Islam and the Issue of Jurisprudency (Ijtihad)
The Imam said:
In one respect there is a difference between the ordinary Jew and the Jewish scholars, and the ordinary Muslim and the Muslim scholars, and in another respect there is a similarity. In so far as there is a similarity, God has commanded the ordinary Muslim also not to practice that kind of taqlid of scholars, but in so far as there is a difference, He has not.
The person who had asked the Imam then said: O son of the Messenger of Allah, please explain what you mean.
Then Imam said:
The ordinary Jews could see from their scholars and the way that they behaved that they were quite clearly lying: they did not refrain from accepting bribes, they changed the laws and the rulings of the courts in exchange for favours. They knew that they displayed partiality to certain individuals. They indulged their personal likes and dislikes, they would give one man's right to someone else. .. On account of natural, common sense, which God has created in everyone, we all know that we must not accept the speech of people who behave in such a way as this; we must not accept the word of God and the prophets from the tongues of such people as this.
What the Imam meant here was that noone can say that the ordinary Jewish people did not know that they should not act in accordance with what had been said by those of their scholars who acted contrary to the divine commands of their religion. This is not something that someone might not know. Knowledge of this kind is put by God into every person's nature, and everyone's reason acknowledges it. In the terminology of logic, it is a 'inborn' proposition; its proof is contained within itself. According to the dictate of every intellect, one must not pay any attention to the utterance of someone whose philosophy of life is purity and the rejection of the human passions but who pursues what his desires tell him to. Then the Imam continued:
It is the same thing for our people: they too, if they understand or see with their own eyes that there is behaviour contrary to the sharia on the part of their scholars, strong prejudices, a scramble after the ephemera of this world, preference for their own supporters however irreligious they may be, and judgement against their opponents even when they deserve verdicts in their favour, if they perceive such behaviour among them and then follow them, they are just the same as the Jewish people and should be reprimanded and censured.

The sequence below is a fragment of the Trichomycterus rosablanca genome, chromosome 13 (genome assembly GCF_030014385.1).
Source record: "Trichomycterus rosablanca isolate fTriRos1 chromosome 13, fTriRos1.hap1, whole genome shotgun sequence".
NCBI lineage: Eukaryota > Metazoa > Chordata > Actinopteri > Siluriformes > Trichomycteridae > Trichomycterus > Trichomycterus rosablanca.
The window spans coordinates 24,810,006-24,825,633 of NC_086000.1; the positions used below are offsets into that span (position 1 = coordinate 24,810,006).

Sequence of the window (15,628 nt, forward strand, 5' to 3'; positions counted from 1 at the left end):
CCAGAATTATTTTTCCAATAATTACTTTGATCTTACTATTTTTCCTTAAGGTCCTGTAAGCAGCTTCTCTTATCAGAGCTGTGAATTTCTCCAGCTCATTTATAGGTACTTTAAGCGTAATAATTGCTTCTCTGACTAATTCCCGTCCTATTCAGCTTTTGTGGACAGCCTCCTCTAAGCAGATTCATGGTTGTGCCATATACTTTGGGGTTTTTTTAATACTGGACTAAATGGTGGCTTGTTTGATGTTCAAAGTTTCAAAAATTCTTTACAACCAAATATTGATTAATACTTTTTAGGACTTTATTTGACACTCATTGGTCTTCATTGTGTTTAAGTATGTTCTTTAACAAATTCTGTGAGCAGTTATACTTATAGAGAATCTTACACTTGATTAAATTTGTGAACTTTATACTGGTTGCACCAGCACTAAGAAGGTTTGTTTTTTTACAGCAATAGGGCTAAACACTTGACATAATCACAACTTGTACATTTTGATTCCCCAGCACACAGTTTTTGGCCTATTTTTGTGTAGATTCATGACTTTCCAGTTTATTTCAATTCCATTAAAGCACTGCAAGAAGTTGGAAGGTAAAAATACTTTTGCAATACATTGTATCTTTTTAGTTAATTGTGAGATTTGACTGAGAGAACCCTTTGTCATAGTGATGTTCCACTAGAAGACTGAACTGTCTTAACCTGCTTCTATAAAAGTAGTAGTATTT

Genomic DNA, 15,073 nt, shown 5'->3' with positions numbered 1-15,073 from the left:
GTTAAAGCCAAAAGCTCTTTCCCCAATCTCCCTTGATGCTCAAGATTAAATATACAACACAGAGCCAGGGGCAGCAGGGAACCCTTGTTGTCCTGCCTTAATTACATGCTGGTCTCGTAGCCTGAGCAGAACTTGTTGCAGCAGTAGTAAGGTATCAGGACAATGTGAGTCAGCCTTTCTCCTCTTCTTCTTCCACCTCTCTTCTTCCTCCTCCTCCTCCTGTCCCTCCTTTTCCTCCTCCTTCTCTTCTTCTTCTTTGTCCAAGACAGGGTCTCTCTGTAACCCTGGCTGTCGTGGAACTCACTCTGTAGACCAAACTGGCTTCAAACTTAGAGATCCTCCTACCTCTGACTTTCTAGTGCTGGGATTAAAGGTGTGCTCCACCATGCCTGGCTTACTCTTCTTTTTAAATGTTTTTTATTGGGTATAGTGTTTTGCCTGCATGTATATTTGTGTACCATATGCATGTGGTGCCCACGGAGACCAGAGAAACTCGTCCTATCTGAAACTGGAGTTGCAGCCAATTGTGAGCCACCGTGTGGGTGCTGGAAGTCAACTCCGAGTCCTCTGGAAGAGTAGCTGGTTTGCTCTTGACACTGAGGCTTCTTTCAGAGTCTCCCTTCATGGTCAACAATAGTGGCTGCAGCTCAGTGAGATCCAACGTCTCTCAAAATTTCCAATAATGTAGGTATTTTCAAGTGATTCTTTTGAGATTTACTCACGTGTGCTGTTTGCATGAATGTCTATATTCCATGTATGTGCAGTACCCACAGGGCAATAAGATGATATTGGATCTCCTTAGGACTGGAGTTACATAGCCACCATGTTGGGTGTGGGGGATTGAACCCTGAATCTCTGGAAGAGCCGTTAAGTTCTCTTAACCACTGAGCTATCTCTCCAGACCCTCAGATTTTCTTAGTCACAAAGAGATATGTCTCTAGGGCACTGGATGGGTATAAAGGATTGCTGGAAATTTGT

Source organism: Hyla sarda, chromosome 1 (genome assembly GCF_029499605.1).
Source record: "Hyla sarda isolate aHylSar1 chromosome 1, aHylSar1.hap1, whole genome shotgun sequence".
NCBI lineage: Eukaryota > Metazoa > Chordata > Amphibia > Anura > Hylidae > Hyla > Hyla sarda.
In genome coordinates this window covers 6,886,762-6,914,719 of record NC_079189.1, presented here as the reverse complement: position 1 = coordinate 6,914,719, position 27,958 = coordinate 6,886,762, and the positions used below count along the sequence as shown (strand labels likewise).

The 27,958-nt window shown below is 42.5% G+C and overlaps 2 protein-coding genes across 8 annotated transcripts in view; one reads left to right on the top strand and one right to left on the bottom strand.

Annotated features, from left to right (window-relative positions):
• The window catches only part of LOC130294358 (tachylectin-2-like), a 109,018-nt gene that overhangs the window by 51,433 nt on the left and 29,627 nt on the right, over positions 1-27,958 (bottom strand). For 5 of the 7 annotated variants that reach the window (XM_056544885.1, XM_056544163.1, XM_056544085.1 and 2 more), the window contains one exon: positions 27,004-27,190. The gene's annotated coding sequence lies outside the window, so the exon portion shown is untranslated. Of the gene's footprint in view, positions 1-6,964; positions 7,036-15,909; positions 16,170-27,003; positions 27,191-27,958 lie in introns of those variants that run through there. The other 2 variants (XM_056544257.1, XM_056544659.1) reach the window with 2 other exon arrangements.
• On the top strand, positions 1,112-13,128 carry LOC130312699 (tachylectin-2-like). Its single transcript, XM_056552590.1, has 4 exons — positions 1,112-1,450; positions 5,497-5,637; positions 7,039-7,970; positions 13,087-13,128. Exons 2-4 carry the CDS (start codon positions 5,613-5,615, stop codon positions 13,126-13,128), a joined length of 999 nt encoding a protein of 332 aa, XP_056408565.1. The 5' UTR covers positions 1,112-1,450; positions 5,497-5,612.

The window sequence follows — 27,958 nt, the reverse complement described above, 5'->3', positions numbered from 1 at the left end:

Lambton, A.K.S., 'A reconsideration of the position of the marja taqlid and the religious institution., Studia Islamica, XX (1964), 115135. (See also, alSerat, Vol Vll, No. 1 (1981), p. 1227)
 For further information on these two persons, refer to the section by Yann Richard on 'Contemporary Shii Thought' in: Keddie, N.R., Roots of Revolution: an Interpretative History of Modern Iran,
 See the author's introduction to the new edition of: Mutahhari, M., "llalGirayish bi Maddigari'
 The collection of orations, homilies and letters of the first Shii Imam, Ali b. Abi Talib, compiled by the Sharif alRadi (d. 406/1015).
 For these and many other details of Mutahhari's life and times, reference should be made to the article 'Sayri dar zindigiyi ilmi va inqilabiyi ustad shahid Murtada Mutahhari', in: Abd alKarim Surush (ed.), Yadnamayi Ustad Shahid Murtada Mutahhari, Tehran, 1981, pp. 319380.
 It was reopened after the revolution.
 For a complete list of his published and unpublished works, refer to: Abd alKarim Surush, op. cit., 436556.